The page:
fully funds its management costs by an annual permit fee and hourly
landing fee. Despite the high cost of fees, inefficient gears and
tight quotas the commercial fishery remains viable and valuable.
In 1999 Washington State concluded that its nearshore groundfish
resource was fully utilized by the recreational fishery.
Consequently, Washington State banned the commercial nearshore
fishery" from Washington State waters.
We consider this proposal to be a meaningful first step. No doubt
other measures will be required as part of the NFMP to effectively
manage the nearshore fishery over the long-term. These future
measures could likely include a commercial limited entry, a
verifiable quota system and many of the other measures included in
the interim options put forward by DFG at the September Commission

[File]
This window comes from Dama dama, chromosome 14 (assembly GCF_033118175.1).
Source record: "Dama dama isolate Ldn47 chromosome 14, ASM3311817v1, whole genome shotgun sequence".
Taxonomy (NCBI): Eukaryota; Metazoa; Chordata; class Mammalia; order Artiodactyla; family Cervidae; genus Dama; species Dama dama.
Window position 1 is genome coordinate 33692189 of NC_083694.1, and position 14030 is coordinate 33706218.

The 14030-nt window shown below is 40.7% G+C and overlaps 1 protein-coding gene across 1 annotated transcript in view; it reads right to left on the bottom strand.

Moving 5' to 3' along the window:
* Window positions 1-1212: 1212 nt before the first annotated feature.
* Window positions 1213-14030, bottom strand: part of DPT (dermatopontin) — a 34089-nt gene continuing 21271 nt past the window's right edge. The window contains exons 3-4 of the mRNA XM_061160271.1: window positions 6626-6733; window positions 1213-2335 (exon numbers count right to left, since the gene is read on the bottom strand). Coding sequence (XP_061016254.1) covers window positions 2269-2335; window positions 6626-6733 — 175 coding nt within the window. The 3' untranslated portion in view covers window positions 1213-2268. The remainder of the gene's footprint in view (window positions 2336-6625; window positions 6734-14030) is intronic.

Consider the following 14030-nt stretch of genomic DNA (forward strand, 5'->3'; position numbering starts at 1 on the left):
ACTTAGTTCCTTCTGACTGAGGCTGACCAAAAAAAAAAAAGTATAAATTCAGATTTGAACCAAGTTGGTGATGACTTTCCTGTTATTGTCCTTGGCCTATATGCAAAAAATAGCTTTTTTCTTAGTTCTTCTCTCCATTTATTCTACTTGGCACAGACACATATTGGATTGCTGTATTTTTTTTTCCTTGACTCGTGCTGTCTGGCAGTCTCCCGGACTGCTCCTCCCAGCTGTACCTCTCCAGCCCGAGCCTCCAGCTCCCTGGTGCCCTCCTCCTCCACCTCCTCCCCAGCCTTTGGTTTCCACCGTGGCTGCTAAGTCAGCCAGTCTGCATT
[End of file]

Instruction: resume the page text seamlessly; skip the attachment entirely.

meeting. However, we believe as an interim measure this proposal has
the promise of being simple, effective in the near-term (particularly
regarding ongoing geographic depletion), easily enforceable and
requiring minimal agency resources at a time when DFG efforts are
needed to complete the NFMP.
In light of the strict commercial nearshore regulations utilized in
other regions and the increasing body of evidence indicating
California's nearshore fish stocks are becoming depleted, we
our proposed interim measure is balanced and fair. If enacted on an
interim basis this proposal should hopefully improve the potential
for healthy nearshore fish stocks, a reduced but sustainable
commercial fishery, and both a satisfying recreational fishery and
non-consumptive diving experience. We urge you to give this proposal
your most serious consideration.
Mike Malone – United Anglers of Southern California Legislative
Robert Hight – Director DFG
Diana Jacobs – Special Assistant to the Director
Rob Collins – DFG Nearshore Ecosystem Coordinator
David Bunn – DFG
L.B. Boydstun - DFG
Eric Knaggs – DFG